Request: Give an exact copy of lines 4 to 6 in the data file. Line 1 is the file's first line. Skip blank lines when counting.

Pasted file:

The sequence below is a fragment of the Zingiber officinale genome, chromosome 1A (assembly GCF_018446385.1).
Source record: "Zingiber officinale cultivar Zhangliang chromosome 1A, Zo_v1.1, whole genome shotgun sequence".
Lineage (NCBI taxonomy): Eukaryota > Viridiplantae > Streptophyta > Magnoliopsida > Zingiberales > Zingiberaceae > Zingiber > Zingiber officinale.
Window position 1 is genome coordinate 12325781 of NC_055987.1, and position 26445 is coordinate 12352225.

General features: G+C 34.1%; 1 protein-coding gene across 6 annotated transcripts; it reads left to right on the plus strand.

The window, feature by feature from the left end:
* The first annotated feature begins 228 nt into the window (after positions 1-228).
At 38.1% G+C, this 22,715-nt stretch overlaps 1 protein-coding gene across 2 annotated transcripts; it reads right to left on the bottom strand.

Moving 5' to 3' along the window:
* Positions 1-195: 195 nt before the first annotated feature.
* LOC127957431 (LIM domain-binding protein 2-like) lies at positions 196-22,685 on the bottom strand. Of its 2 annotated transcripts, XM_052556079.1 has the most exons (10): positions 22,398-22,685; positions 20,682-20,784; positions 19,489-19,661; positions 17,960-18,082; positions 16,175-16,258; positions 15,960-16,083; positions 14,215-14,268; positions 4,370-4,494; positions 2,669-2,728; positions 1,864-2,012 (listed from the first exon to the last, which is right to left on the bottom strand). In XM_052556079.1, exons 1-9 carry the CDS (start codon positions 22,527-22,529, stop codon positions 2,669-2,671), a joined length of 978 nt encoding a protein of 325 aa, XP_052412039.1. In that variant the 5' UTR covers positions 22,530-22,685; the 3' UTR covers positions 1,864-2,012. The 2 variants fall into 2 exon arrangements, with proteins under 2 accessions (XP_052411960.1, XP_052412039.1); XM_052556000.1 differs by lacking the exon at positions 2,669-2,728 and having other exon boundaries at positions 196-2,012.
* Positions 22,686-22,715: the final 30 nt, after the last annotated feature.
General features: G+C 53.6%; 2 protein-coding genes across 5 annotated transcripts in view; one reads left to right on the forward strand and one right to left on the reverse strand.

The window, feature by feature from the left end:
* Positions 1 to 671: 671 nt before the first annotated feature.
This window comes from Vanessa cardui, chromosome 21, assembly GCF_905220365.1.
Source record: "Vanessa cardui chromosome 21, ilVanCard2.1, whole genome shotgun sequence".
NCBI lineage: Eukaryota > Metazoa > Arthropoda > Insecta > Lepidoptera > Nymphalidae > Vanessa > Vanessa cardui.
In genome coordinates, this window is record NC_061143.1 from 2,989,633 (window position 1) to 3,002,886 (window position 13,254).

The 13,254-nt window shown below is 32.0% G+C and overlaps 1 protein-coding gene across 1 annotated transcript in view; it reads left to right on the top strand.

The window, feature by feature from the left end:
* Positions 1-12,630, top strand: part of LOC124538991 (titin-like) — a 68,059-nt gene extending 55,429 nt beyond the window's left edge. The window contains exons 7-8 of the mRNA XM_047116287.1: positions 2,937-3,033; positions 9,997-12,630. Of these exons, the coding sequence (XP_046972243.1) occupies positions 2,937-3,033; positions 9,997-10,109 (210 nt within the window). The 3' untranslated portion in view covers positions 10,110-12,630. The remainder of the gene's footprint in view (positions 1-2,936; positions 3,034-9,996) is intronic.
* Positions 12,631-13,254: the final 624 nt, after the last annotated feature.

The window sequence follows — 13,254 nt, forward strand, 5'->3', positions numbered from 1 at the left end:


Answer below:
Window position 1 is genome coordinate 12325781 of NC_055987.1, and position 26445 is coordinate 12352225.

General features: G+C 34.1%; 1 protein-coding gene across 6 annotated transcripts; it reads left to right on the plus strand.

The window, feature by feature from the left end: